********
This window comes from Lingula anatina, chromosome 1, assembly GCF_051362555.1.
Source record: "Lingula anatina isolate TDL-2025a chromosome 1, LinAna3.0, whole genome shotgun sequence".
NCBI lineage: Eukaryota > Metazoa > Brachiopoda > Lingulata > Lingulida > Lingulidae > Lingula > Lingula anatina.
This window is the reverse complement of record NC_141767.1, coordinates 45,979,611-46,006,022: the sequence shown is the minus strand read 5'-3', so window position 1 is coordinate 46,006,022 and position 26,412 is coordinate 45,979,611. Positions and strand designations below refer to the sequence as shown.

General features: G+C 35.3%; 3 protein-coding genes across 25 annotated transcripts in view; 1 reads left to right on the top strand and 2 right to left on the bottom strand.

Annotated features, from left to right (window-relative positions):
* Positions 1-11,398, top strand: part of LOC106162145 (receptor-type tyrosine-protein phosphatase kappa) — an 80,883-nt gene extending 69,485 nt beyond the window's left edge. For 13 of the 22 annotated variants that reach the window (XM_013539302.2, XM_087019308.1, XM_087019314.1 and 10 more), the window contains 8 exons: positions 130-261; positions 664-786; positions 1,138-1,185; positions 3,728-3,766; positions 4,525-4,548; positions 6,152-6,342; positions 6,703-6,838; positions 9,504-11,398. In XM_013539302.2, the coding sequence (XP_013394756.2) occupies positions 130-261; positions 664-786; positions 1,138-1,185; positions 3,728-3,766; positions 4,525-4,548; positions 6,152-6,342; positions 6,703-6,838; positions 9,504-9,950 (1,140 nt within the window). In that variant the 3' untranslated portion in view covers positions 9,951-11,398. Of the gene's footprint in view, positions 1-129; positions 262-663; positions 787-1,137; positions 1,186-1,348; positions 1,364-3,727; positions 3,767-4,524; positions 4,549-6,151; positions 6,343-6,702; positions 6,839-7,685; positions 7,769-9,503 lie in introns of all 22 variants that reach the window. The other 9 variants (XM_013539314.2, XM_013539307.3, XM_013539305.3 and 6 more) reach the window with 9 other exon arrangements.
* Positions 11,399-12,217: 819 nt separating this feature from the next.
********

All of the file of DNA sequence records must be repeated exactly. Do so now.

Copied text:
This window comes from Lingula anatina, chromosome 1, assembly GCF_051362555.1.
Source record: "Lingula anatina isolate TDL-2025a chromosome 1, LinAna3.0, whole genome shotgun sequence".
NCBI lineage: Eukaryota > Metazoa > Brachiopoda > Lingulata > Lingulida > Lingulidae > Lingula > Lingula anatina.
This window is the reverse complement of record NC_141767.1, coordinates 45,979,611-46,006,022: the sequence shown is the minus strand read 5'-3', so window position 1 is coordinate 46,006,022 and position 26,412 is coordinate 45,979,611. Positions and strand designations below refer to the sequence as shown.

General features: G+C 35.3%; 3 protein-coding genes across 25 annotated transcripts in view; 1 reads left to right on the top strand and 2 right to left on the bottom strand.

Annotated features, from left to right (window-relative positions):
* Positions 1-11,398, top strand: part of LOC106162145 (receptor-type tyrosine-protein phosphatase kappa) — an 80,883-nt gene extending 69,485 nt beyond the window's left edge. For 13 of the 22 annotated variants that reach the window (XM_013539302.2, XM_087019308.1, XM_087019314.1 and 10 more), the window contains 8 exons: positions 130-261; positions 664-786; positions 1,138-1,185; positions 3,728-3,766; positions 4,525-4,548; positions 6,152-6,342; positions 6,703-6,838; positions 9,504-11,398. In XM_013539302.2, the coding sequence (XP_013394756.2) occupies positions 130-261; positions 664-786; positions 1,138-1,185; positions 3,728-3,766; positions 4,525-4,548; positions 6,152-6,342; positions 6,703-6,838; positions 9,504-9,950 (1,140 nt within the window). In that variant the 3' untranslated portion in view covers positions 9,951-11,398. Of the gene's footprint in view, positions 1-129; positions 262-663; positions 787-1,137; positions 1,186-1,348; positions 1,364-3,727; positions 3,767-4,524; positions 4,549-6,151; positions 6,343-6,702; positions 6,839-7,685; positions 7,769-9,503 lie in introns of all 22 variants that reach the window. The other 9 variants (XM_013539314.2, XM_013539307.3, XM_013539305.3 and 6 more) reach the window with 9 other exon arrangements.
* Positions 11,399-12,217: 819 nt separating this feature from the next.